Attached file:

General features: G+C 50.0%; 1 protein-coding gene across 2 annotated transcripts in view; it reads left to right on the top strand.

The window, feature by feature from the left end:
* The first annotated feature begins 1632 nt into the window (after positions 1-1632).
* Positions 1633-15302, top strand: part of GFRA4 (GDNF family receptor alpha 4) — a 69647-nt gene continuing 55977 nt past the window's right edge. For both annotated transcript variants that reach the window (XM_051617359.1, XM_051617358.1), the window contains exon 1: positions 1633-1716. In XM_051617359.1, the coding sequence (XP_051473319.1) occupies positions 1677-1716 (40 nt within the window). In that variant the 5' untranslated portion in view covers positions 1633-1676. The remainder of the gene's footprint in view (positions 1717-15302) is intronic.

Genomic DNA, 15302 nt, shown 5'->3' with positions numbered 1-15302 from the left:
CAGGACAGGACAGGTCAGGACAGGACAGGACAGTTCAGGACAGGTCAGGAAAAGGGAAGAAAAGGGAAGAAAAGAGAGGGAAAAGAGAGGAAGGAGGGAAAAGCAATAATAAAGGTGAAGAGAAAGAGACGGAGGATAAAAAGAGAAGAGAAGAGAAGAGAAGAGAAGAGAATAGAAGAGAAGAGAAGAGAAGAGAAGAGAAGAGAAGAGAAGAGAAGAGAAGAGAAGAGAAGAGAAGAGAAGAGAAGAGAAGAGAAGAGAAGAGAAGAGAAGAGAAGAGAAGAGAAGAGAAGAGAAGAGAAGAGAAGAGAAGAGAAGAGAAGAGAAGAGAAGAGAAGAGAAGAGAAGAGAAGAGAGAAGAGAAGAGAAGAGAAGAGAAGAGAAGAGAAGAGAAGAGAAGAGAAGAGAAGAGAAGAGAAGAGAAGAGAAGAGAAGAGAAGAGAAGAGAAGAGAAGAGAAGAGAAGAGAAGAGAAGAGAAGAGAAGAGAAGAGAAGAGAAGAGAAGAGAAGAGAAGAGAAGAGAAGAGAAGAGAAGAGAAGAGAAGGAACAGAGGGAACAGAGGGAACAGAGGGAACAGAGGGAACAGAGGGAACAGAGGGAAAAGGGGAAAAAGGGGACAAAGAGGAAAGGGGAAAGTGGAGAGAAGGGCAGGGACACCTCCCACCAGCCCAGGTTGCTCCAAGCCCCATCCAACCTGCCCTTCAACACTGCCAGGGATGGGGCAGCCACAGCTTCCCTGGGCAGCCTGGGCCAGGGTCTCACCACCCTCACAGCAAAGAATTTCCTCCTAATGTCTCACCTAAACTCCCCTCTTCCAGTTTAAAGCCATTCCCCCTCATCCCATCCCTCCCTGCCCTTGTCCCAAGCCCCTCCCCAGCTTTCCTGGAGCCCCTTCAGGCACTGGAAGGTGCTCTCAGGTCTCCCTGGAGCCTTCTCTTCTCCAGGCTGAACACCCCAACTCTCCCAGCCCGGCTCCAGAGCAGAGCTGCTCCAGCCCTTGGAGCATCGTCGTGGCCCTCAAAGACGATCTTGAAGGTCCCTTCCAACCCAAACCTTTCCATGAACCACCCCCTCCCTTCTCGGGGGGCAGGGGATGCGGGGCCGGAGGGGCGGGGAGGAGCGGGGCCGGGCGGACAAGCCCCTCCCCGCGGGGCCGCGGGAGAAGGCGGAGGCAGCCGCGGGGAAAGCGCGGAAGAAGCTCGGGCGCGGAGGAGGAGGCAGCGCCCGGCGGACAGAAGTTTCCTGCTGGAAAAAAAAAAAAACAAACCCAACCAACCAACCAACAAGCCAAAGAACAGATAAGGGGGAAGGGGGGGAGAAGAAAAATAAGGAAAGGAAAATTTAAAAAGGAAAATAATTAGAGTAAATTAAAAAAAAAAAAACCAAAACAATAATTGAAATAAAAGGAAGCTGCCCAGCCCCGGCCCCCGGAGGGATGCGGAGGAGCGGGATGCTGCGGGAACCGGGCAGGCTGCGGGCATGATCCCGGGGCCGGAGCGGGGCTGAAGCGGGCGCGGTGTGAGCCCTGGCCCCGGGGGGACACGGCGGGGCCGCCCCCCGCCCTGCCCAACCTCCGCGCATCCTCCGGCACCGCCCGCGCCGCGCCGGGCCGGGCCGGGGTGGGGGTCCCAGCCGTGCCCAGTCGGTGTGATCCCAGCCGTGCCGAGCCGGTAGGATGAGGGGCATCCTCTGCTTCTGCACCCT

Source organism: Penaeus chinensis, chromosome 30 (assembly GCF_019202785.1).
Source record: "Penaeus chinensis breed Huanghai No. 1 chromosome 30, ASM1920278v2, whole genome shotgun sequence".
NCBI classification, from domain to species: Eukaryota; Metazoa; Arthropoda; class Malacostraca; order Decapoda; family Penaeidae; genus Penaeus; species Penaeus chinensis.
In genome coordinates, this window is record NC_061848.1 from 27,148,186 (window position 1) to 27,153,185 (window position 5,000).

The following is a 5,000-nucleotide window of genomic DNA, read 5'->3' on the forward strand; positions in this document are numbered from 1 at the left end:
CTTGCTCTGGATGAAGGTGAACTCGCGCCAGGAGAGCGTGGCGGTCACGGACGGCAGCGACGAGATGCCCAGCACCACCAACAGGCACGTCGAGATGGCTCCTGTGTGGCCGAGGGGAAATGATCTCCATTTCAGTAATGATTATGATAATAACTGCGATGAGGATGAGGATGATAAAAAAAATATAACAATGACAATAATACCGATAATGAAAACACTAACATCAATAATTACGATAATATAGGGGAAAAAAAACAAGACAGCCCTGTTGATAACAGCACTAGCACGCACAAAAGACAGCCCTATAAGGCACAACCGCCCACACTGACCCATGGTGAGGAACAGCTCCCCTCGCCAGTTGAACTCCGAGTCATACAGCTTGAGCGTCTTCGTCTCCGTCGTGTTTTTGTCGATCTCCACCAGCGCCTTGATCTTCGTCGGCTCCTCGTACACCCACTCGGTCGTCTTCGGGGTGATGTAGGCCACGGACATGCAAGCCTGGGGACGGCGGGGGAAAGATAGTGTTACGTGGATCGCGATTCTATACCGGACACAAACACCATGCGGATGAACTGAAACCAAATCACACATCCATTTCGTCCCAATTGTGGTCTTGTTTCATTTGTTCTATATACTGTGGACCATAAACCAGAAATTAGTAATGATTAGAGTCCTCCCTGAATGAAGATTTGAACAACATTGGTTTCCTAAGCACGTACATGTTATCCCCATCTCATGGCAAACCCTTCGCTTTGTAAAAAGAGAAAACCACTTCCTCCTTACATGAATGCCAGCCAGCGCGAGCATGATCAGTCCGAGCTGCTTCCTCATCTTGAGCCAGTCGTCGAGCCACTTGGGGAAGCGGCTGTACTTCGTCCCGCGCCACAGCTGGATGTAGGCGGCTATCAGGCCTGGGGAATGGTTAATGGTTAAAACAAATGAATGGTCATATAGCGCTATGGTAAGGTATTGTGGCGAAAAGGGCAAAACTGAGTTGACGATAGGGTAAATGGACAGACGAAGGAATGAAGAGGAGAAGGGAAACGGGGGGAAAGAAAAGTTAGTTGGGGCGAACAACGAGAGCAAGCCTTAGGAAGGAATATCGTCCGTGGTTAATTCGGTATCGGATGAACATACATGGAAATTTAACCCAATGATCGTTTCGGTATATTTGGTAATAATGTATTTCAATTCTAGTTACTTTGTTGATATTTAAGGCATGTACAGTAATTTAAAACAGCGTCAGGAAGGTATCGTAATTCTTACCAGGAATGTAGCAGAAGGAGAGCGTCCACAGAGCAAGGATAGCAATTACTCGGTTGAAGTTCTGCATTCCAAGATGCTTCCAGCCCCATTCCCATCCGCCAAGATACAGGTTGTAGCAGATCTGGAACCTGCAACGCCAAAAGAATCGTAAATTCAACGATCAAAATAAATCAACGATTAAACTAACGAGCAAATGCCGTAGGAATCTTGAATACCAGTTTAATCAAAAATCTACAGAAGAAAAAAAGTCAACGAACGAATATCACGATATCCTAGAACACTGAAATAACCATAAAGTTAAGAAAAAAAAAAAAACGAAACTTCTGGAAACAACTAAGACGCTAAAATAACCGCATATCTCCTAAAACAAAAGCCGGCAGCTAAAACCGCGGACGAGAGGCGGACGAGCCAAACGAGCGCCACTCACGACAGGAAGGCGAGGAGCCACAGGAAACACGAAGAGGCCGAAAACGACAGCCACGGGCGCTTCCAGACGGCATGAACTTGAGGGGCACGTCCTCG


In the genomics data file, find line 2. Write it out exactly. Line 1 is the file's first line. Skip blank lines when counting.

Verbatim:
The window, feature by feature from the left end: